October 19, 1987
The President. Thank you, and with regard to your invitation -- you mean the place is younger than I am? [Laughter] Well, we're here today to honor an old friend and welcome a new one.
The old friend, of course, was Malcolm Baldrige. No one knows and appreciates better Mac's contribution to the history of our times than you in this room. You were his colleagues for 6\1/2\ years. The partnership between you and him was, perhaps, the most fruitful in the history of this Department, going back even to Herbert Hoover's term here. Mac had a special quality. He was direct and unassuming. He didn't stand on ceremony. He kept his eye on the big picture, but not so much that he ever took for granted those working with him. We won't see Mac in the halls or in meetings anymore, but we'll remember him in our prayers.
You may remember some years ago a definition of prayer that was in a movie called "How Green Was My Valley.'' It reminded me of Mac. It's when Walter Pidgeon tells young Roddy McDowall:"Prayer is only another name for good, clean, direct thinking. When you pray, think. Think well what you're saying and make your thoughts into things that are solid.'' And he concluded: ``In that way, your prayer will have strength, and that strength will become a part of your body, mind, and spirit.'' I wanted to come over here today to tell you that our thoughts of Mac will also take a solid form in the years ahead. You see, the Great Hall of this -- one of Washington's great, monumental buildings, the building in which Mac did so much good work for our country -- the Great Hall is to be renamed after Mac: the Malcolm Baldrige Great Hall.
Now, I said we were also welcoming a new friend today. And you know who I'm talking about: your new Secretary, Bill Verity. Bill has big shoes to fill, and I'm confident he's just the man to fill them. You know his story: the man who successfully charted the course of Armco Steel in the sixties and seventies, the Chairman of the highly successful Task Force on Private Sector Initiatives, the chairman of the U.S. Chamber of Commerce. The president of the union that represents Armco's workers recently said of Bill: ``He's an honest person. He's strong. He listens to both sides, and then he gives you a fair decision.'' Well, I can't think of any fairer or better endorsement than that. Bill, the Commerce Department is one of the class acts of the administration, and so are you. Welcome aboard.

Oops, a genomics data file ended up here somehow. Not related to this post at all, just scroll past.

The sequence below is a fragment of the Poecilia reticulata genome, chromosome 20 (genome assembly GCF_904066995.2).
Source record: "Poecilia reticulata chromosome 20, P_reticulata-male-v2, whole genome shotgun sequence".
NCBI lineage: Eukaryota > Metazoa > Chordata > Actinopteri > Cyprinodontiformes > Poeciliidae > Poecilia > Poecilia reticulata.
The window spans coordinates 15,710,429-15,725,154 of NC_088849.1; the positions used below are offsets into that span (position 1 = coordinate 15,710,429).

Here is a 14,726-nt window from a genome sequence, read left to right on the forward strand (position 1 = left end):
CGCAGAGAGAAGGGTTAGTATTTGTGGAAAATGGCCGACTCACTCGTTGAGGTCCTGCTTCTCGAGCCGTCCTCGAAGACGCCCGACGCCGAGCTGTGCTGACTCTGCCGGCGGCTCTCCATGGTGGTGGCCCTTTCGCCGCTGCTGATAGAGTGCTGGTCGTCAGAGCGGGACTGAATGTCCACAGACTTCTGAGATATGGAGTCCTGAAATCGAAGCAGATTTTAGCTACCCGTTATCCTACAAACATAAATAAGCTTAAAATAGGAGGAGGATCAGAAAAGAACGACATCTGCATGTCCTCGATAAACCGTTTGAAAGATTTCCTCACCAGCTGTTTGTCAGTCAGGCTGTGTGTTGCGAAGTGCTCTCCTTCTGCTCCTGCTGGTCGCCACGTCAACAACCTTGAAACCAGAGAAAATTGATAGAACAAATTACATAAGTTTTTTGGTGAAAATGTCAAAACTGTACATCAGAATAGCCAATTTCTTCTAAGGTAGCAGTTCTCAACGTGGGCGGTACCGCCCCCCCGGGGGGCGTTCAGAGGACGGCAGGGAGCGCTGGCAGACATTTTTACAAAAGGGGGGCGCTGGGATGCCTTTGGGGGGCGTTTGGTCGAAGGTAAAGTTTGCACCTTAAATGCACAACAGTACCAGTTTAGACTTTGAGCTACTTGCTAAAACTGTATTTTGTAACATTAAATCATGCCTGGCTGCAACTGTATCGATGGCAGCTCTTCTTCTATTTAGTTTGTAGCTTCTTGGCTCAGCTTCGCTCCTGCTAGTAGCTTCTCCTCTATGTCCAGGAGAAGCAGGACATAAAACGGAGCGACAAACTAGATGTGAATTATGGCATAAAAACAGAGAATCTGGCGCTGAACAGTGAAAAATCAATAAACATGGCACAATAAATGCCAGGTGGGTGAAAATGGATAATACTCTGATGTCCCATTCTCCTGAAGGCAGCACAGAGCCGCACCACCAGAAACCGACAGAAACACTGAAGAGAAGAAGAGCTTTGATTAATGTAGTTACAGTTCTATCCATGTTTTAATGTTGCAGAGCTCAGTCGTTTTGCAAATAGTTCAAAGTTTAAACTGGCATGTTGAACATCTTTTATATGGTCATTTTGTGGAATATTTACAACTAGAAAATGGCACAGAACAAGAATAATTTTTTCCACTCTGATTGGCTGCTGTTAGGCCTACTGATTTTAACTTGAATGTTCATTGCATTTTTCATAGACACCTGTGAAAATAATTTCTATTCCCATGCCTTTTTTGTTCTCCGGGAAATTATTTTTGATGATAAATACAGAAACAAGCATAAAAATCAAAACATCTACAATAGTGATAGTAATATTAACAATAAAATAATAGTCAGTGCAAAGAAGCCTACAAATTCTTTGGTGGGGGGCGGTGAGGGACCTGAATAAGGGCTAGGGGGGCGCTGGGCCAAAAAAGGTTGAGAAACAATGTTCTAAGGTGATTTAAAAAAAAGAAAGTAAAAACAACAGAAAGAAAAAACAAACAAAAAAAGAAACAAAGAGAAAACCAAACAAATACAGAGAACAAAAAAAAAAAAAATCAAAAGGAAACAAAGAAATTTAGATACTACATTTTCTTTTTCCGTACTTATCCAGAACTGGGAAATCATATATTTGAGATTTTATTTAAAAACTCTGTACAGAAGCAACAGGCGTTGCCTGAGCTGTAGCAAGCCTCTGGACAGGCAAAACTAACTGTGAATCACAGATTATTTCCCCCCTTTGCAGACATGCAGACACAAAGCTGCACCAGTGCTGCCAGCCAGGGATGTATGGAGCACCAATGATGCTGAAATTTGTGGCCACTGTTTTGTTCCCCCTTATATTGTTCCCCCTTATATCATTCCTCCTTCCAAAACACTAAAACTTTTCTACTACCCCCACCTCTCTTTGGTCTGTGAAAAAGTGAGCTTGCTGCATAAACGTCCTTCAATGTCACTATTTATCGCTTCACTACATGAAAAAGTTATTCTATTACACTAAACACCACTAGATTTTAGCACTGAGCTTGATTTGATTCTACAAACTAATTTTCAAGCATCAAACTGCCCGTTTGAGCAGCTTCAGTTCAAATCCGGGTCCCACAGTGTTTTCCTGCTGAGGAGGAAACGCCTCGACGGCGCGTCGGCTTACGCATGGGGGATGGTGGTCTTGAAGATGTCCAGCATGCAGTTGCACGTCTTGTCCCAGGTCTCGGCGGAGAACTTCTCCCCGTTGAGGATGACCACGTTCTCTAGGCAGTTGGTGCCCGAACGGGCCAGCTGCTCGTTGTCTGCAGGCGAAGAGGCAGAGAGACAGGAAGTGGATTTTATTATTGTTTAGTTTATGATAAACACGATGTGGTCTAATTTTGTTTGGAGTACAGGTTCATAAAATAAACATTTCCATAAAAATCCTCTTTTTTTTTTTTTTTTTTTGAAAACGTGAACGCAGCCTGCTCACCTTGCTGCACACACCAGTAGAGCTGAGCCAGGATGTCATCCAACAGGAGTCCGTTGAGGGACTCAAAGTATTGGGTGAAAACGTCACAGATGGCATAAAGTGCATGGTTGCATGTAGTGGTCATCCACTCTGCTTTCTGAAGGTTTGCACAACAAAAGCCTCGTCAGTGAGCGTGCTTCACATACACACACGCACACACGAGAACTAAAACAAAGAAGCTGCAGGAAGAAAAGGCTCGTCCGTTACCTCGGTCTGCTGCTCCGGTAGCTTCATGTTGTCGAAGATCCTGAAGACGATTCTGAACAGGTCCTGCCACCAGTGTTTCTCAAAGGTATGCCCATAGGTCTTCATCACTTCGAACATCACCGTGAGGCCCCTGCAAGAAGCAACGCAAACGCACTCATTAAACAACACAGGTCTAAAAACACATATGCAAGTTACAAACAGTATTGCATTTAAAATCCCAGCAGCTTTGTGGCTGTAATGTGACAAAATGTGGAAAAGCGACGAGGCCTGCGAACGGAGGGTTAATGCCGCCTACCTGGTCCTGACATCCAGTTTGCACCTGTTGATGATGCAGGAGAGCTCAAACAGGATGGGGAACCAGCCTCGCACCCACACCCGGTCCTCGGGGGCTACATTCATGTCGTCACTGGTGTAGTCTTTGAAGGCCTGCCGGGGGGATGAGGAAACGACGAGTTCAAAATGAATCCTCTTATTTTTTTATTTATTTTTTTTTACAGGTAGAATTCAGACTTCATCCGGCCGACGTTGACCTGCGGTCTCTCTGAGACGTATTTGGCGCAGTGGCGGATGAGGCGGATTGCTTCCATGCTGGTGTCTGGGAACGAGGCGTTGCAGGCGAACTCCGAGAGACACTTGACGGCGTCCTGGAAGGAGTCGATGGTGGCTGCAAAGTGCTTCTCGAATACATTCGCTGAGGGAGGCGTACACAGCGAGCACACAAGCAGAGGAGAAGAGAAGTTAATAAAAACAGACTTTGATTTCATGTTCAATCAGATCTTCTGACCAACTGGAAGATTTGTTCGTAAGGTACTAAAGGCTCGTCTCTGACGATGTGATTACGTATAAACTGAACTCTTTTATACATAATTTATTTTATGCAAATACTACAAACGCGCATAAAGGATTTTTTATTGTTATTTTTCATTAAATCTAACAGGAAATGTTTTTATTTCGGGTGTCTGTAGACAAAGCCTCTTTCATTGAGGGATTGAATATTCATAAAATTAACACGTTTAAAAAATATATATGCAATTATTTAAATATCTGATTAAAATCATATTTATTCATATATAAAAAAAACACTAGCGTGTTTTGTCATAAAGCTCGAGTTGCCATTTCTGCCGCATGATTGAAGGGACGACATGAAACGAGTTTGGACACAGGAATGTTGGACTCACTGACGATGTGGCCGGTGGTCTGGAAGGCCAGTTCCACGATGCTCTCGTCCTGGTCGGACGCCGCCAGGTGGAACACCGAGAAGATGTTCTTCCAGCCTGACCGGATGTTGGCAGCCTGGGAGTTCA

By the way, Bill, you may have heard questions over the years about whether Departments run Secretaries or Secretaries run Departments -- who's really in the driver's seat? Well, it can be confusing, and it reminds me of a story. In case you were wondering, this is my way of sliding into a story. [Laughter] Many of you here work on East-West trade issues, and I like to collect stories that I can verify that the Russian people tell among themselves, so I'm going to tell you this one.
It's about General Secretary Gorbachev. It seems that as part of the campaign to straighten things out there in his country he had issued an order that everyone caught speeding, or seen speeding, should get a ticket, no matter how important they might be. Well, one morning he was out at his country home and realized that he was running late for a meeting that he had in the Kremlin. And he went out to get in his car and told the driver to get into the back seat, that he'd drive. And he did, and down the street he went. And they passed two motorcycle policemen, and one of them took off after him. And a little while later, he came back and joined his companion, the other motorcycle officer. And the fellow said,"Did you give him a ticket?'' And he said,"No.'' "Well,'' he said, "why not?'' ``Well,'' he said, "No, no, this was someone too important.'' "Well,'' he said, "we were told to give it no matter who it was, that they would get a -- -- '' "No,'' he says, "not -- -- '' "Well,'' he said, "who was it?'' "Well,'' he said, "I don't know. I couldn't recognize him there, but his driver is Gorbachev.'' [Laughter]
Well, Bill will be in the driver's seat with some very important people -- and I mean all of you. I can't think of a Department with a more noble purpose, one more central to the long-term welfare of our nation, than this one. If it is true, as I believe it is, that trade and economic relations are the brick and mortar in the temple of world peace, then your Department is a department of peace.
I know how many extraordinarily different functions are in the Department. You're often compared to a business conglomerate. But each of these activities -- whether it's predicting the weather, taking a census, compiling economic data, or working on international trade -- each of these helps make America stronger in the world economic arena.
Our trade policies, of course, must always be consistent with our national security interest. Today we know that the national interest of our country is directly challenged by the flow of advanced technologies and defense-related know-how and materials to hostile nations. Your Department, under the leadership of Bill Verity, must be ever vigilant in stopping this kind of harmful technology transfer to our adversaries. That's one of the challenges of the growing world economy.
Not only challenges await us but opportunities. I believe that the birth of a truly global economy, such as we're seeing happen now, will mark the birth of a new age of peace. It's already marking a new era of opportunity. This month we'll set a record: the longest peacetime economic expansion on record. I know you know what that means, because I get many of the numbers from you. And those that come from elsewhere, you study with a microscope. In September the unemployment rate fell to the lowest level in this decade. A greater percentage of our working-age population has been employed this year than ever before in our history. Personal and family income have risen steadily since our recovery began.